OK, so I’ve make up some really horrible caricature stereotypes, and emphasised some of their worse points.  But, nobody’s perfect, and my point is more that if you have an EA team made up of predominately one of these groups you’ve got trouble. Ideally you’d like a good mix of all those people, ready to challenge each other and get a balanced design that solves the business problem with affordable, reliable technology. You need the beard strokers to set policy, scan the horizon and specify the logical architecture. You need minecrafters to dig into some of the architectural problem areas, but you don’t want them doing deep dives on everything. You need the vision people with the ability to sell the ideas (not always their own ideas) to sceptical management, and you need good business analysts who are part of the design team rather than agents for a customer they don’t really understand.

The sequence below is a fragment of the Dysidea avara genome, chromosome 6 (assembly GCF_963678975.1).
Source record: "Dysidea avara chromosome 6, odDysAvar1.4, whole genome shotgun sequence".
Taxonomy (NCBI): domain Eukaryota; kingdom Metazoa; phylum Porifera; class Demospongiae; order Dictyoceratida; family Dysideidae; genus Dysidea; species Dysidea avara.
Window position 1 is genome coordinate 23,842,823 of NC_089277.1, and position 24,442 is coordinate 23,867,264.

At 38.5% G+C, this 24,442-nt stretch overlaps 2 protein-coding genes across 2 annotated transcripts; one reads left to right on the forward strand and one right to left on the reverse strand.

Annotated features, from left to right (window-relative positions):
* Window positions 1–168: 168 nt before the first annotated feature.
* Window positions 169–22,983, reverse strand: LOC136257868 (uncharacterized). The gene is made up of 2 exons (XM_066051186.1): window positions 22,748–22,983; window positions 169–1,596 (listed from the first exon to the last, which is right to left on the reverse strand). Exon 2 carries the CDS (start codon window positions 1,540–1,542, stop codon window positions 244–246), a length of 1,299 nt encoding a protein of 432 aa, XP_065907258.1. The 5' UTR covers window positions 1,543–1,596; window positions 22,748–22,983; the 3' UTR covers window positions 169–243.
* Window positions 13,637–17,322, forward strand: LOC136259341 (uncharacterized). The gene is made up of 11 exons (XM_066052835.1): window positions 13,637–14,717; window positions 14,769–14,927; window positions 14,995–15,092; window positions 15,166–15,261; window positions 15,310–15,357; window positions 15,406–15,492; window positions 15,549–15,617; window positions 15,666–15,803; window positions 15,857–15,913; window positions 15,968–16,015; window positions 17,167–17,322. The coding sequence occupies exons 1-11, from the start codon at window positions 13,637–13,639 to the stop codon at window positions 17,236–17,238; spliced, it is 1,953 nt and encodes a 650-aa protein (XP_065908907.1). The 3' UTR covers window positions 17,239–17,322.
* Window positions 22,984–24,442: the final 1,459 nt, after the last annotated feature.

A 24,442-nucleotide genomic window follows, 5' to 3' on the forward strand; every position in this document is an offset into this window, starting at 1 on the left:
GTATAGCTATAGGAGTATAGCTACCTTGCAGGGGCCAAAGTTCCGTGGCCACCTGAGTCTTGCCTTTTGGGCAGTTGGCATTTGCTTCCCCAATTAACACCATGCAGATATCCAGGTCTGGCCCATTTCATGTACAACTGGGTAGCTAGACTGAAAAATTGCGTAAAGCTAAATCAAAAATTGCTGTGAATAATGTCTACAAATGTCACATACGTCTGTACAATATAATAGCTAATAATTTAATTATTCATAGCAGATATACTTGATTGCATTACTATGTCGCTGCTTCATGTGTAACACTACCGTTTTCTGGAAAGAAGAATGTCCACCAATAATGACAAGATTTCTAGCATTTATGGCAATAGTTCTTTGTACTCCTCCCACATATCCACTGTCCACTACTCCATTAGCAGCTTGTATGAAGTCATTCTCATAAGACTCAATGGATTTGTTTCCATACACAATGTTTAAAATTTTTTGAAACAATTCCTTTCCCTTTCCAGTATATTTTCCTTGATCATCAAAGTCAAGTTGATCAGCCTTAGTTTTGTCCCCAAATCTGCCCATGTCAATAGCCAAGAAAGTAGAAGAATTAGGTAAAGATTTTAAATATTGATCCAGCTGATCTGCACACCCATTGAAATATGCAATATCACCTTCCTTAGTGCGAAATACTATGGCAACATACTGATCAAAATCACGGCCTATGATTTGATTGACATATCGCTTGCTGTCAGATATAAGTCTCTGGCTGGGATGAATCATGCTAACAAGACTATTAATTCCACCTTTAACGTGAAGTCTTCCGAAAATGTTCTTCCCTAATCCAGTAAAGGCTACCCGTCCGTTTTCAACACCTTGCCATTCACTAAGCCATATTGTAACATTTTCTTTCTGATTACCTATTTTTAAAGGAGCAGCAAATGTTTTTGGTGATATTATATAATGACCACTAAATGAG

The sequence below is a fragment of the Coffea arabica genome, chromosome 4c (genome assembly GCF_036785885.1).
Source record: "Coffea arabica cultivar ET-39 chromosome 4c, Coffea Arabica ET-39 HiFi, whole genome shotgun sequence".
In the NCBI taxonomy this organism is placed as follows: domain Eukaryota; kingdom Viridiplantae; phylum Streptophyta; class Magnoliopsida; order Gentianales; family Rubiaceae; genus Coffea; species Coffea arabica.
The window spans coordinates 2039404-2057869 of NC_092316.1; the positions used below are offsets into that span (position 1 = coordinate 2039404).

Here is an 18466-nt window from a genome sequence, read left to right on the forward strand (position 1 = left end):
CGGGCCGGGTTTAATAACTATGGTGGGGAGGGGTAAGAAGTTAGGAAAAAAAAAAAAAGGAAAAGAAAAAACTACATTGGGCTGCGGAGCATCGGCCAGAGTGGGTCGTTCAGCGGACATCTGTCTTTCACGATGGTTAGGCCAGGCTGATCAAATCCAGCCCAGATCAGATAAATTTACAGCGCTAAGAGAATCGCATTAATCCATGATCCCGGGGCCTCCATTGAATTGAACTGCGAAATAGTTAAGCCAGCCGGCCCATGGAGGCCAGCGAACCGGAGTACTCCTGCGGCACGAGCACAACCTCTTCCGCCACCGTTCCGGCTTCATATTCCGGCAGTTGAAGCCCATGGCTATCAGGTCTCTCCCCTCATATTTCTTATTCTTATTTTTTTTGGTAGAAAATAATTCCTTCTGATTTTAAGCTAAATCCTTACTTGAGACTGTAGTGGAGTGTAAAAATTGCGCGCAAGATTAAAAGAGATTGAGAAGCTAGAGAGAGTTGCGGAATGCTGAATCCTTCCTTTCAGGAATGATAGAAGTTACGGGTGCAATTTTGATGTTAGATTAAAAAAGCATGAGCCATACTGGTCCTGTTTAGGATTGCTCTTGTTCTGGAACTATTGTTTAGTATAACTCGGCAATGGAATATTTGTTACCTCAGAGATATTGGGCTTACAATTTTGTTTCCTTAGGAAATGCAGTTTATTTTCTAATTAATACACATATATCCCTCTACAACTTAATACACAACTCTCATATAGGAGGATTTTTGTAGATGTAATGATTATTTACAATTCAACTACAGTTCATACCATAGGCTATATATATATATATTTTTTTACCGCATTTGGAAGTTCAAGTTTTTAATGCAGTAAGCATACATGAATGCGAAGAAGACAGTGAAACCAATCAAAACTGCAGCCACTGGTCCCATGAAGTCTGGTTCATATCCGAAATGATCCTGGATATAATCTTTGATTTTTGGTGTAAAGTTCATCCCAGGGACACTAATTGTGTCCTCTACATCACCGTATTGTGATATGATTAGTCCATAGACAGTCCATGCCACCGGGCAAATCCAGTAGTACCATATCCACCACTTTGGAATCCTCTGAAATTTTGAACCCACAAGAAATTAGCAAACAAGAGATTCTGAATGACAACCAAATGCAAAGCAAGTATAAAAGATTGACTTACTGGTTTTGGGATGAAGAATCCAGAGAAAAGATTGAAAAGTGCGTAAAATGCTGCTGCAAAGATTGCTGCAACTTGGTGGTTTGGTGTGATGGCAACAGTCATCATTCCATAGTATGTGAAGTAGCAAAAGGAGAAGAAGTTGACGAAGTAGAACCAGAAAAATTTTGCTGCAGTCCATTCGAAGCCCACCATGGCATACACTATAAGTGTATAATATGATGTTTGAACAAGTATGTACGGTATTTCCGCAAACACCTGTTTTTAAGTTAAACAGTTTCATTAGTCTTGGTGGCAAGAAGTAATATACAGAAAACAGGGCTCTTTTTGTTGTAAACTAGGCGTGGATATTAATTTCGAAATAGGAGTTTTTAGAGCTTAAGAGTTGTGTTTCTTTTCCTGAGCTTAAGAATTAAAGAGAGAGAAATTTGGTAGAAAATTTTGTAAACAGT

If you don’t have all of those aspects, the EA function / project will be in trouble. Without the vision and salesmanship, the architecture will be ignored. Without the business analysis, the architecture will miss the point. Without the diggers, significant problems will be overlooked and workarounds will be needed. Without the beards, the architecture will be just business as usual. You need a balanced EA team. The projects I’ve seen fail over the years didn’t have that.

If you’ve got a lot of minecrafters with strong leadership, but you lack vision about what the goal is, or what the customer wants, then you’ve got a problem. Add a big budget to that, and you just might attain the holy grail of EA dysfunction –  monkeys at typewriters painting the Forth Bridge.